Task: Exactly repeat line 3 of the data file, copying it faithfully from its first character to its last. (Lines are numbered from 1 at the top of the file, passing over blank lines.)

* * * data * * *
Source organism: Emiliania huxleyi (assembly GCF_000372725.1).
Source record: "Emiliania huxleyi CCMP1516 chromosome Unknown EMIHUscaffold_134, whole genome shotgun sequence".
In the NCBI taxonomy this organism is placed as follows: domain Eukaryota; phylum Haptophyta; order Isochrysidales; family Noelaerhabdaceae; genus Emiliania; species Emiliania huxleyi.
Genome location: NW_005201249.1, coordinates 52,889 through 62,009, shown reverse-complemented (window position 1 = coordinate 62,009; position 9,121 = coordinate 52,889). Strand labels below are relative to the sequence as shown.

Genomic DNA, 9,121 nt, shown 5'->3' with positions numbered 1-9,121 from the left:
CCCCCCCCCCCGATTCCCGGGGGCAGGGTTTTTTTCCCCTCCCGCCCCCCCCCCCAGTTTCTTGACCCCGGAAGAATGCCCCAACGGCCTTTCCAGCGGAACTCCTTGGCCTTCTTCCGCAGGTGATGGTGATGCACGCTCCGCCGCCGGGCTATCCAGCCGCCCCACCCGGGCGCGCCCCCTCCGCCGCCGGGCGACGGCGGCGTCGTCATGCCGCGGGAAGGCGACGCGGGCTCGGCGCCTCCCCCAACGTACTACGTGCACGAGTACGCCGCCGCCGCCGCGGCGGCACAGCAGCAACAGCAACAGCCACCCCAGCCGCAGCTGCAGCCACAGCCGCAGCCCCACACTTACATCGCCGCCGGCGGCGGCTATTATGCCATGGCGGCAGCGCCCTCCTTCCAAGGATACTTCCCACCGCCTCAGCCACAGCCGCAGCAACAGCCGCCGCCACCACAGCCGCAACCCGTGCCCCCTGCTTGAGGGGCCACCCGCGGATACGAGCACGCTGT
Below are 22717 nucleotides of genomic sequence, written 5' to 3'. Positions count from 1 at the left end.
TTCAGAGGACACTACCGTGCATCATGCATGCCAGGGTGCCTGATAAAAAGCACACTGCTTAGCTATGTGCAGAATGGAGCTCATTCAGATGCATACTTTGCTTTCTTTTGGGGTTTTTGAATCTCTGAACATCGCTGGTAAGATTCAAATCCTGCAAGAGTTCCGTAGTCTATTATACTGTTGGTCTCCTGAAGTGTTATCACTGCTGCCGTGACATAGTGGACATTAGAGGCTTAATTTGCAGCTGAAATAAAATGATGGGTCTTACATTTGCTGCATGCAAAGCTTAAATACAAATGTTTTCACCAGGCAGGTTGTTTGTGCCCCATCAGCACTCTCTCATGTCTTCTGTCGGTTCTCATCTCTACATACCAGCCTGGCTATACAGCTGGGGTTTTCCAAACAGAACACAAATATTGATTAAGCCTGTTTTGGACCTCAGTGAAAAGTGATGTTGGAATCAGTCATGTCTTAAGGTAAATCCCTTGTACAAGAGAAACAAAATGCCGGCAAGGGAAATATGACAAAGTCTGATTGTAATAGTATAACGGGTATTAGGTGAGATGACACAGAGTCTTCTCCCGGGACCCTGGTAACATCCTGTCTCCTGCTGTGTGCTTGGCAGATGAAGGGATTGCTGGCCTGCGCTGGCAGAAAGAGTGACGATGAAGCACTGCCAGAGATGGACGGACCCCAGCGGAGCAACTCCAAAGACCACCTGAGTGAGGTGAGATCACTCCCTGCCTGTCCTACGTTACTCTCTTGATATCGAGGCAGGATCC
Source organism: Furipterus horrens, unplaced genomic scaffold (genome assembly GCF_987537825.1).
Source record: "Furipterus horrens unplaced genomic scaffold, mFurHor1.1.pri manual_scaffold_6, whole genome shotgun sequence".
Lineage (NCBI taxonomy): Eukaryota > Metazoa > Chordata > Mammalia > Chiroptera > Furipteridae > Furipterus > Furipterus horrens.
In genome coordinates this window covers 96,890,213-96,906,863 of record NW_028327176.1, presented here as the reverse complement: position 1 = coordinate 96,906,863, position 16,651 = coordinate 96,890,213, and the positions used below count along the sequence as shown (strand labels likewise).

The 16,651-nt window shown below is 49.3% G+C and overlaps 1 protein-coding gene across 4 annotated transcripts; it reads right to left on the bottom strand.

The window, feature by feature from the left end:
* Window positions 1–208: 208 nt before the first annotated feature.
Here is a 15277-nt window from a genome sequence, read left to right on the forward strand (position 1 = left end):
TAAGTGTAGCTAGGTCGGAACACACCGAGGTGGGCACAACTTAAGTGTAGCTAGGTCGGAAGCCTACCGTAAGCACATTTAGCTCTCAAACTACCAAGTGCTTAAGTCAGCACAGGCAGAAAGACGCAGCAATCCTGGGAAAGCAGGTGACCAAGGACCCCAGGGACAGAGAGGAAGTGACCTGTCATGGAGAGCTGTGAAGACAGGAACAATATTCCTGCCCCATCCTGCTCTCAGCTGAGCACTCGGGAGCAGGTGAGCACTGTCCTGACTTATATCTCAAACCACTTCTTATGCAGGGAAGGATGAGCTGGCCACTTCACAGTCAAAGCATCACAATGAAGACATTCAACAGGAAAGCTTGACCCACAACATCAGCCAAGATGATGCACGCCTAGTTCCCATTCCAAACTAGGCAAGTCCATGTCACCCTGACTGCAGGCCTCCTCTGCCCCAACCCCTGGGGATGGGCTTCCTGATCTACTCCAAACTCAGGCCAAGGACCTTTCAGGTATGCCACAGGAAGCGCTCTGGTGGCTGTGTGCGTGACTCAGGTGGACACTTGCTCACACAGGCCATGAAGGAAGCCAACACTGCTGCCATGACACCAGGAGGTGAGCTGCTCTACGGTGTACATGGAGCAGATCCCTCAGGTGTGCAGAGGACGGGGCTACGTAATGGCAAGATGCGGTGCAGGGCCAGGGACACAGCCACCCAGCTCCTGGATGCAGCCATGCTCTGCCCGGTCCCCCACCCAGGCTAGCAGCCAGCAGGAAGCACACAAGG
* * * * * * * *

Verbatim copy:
In the NCBI taxonomy this organism is placed as follows: domain Eukaryota; phylum Haptophyta; order Isochrysidales; family Noelaerhabdaceae; genus Emiliania; species Emiliania huxleyi.